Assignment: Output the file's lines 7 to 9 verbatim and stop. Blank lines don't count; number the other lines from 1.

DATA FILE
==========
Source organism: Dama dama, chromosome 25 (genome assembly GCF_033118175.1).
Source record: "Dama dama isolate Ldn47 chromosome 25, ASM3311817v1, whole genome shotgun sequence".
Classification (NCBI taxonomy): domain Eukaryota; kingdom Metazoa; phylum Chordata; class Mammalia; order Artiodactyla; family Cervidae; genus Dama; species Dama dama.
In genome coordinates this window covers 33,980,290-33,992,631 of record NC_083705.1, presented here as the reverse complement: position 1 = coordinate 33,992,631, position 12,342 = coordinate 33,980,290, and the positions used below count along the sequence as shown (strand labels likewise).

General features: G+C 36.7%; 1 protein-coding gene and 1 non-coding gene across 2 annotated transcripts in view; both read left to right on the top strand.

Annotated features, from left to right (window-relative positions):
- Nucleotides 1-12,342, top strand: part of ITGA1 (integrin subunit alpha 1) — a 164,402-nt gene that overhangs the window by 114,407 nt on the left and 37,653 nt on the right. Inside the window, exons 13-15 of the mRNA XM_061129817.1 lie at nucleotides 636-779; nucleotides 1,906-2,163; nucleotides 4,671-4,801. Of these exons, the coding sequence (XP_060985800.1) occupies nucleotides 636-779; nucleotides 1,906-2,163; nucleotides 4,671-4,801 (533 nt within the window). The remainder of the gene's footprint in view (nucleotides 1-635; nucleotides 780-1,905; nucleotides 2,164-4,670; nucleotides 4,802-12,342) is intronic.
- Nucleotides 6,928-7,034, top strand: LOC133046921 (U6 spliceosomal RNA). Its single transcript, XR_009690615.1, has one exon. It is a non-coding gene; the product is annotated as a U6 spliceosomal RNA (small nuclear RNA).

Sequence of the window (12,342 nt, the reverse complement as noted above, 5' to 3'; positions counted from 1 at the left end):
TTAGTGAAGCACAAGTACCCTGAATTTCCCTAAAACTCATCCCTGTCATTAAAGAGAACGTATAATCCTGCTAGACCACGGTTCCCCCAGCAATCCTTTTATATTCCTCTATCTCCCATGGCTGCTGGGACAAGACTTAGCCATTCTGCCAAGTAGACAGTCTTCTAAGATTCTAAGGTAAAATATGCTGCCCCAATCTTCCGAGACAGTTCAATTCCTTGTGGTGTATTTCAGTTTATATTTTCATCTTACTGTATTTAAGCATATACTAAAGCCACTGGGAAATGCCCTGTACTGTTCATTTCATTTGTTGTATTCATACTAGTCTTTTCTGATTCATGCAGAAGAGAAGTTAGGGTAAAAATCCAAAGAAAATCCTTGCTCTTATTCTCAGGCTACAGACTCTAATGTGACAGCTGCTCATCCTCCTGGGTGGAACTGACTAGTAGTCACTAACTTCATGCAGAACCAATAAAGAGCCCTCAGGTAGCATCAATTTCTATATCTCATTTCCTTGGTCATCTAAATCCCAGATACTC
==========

- Nucleotides 1-12,342, top strand: part of ITGA1 (integrin subunit alpha 1) — a 164,402-nt gene that overhangs the window by 114,407 nt on the left and 37,653 nt on the right. Inside the window, exons 13-15 of the mRNA XM_061129817.1 lie at nucleotides 636-779; nucleotides 1,906-2,163; nucleotides 4,671-4,801. Of these exons, the coding sequence (XP_060985800.1) occupies nucleotides 636-779; nucleotides 1,906-2,163; nucleotides 4,671-4,801 (533 nt within the window). The remainder of the gene's footprint in view (nucleotides 1-635; nucleotides 780-1,905; nucleotides 2,164-4,670; nucleotides 4,802-12,342) is intronic.
- Nucleotides 6,928-7,034, top strand: LOC133046921 (U6 spliceosomal RNA). Its single transcript, XR_009690615.1, has one exon. It is a non-coding gene; the product is annotated as a U6 spliceosomal RNA (small nuclear RNA).

Sequence of the window (12,342 nt, the reverse complement as noted above, 5' to 3'; positions counted from 1 at the left end):